Why These Olympics Are The Most Important Olympics Ever For America
by Senator Brett
I love the Olympics. Always have. Always will. When I was a kid I thought that maybe one day I would be in the Olympics as a sprinter, or maybe a soccer player. As a kid I was pretty dumb. And, as an adult, I’m still pretty dumb… but for entirely different reasons.
But, as dumb as I may be, I sincerely believe that these Summer Games are the most important for our country in the history of the Olympics. And here’s why…
We are a truly divided nation. Truly, aggressively, staunchly divided. We are split down our center in our ideas of social issues, political affiliations, lifestyle choices and religious beliefs. We yell and scream at people that don’t agree with what we think is right. We get into fights at rallies and punch protesters in the face. We get on social media and say terrible things to other human beings, merely because they think differently than we do on issues like: who should lead our country, abortion, gay rights, who God is, whether or not we should take in refugees who are fleeing a terror that we know nothing of, racism, and what bathroom a person should, or should not, use. We stop acknowledging people, friends and family alike, simply because they don’t agree with us on some of these issues.
The last time our country was this divided was in 1861 and it led to a war that pitted brother against brother, fathers against sons, neighbors against neighbors; but, more importantly, countrymen against countrymen. It led to Gettysburg, where roughly 50,000 Americans died over the span of three days. It led to a march to the ocean that burned everything in its path, women and children included. It led to the darkest hours of our nation’s history… and to the senseless death of a President.
And, yet here we are again. This divided. This so separated by political and social issue ideologies that it appears that we are once again forgetting that we are “countrymen and countrywomen” from the same country, from the same sand and earth, from the same flag. Our political rhetoric, for the most part, is no longer just simple words, but rather sincere and open vitriol. For the lack of a better term… simply put, “We hate.”
But, over the last seven days we have come together as one nation, one group of people. We have gathered in friend’s and neighbor’s homes to watch these Games together. We have stumbled in-and-out of bars for a night of true camaraderie, with people that we don’t even know, just so we can share these moments of time, together. We have huddled in our living rooms and kitchens with family, gathered around a television set, waiting and hoping for the best from those that represent us, that represent our flag, our country.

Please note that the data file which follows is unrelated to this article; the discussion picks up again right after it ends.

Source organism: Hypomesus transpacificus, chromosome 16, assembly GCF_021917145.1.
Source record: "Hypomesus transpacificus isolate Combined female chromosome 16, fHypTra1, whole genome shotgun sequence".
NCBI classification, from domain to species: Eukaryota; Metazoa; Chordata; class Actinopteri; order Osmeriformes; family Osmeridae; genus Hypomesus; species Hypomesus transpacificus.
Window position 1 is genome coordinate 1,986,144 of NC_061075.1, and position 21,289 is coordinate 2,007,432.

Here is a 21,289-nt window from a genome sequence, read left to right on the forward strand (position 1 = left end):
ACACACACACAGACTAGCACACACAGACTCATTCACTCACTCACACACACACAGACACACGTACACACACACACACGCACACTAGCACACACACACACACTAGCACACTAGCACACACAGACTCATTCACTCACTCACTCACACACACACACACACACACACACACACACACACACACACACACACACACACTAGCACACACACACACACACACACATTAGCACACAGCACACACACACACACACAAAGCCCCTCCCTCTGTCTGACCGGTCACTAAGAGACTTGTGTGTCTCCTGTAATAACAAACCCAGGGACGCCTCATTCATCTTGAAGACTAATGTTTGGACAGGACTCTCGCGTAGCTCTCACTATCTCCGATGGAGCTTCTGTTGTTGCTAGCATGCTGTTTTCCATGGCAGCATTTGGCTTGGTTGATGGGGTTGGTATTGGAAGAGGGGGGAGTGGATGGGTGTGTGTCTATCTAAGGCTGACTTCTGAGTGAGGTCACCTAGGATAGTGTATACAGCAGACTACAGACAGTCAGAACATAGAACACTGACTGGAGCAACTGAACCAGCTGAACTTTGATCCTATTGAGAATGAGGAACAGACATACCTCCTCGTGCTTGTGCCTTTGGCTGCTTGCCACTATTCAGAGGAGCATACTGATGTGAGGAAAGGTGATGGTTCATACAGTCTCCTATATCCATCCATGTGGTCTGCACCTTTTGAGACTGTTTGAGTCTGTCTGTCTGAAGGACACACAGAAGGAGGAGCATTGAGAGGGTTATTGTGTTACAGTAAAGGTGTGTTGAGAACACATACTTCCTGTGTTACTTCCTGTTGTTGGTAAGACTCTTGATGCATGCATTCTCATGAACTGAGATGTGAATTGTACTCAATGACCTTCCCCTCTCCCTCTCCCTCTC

And, we’ve done it all to have faith in a little girl from Spring, TX to show the world that she can, literally, do things that defy gravity. We have come together to cheer on a nineteen-year-old swimmer as she shattered the competition… and a few records along the way. And, she did it all with a smile so big that you could drive a dump truck through it. We have hugged total strangers while watching history being made over-and-over again as Phelps took his final turn in the pool, and climbed out of the water one last time… as a living legend.
And, that is why these Olympics are the most important in American history participation. Because, if there is one thing our nation truly and desperately needs right now… it is to have something, anything, that we can all agree on, something that brings us together.
I know it won’t last. And, yes, I do know that even in the midst of us coming together as one, to root on our men and women at the Games, we still are genuinely divided on, well, everything. But, I do earnestly believe that this small reprieve in our vivisection and our maliciousness is vital. It is vastly important right now. We are getting lost in our way. And, maybe, just maybe, this coming together over something as simple as Sport will help us one day find our way back home, back to the days where we could think differently than one another and yet still remember that we are neighbors, we are family, we are countrymen and countrywomen, and… we are, without a doubt or hesitation, The United States of America.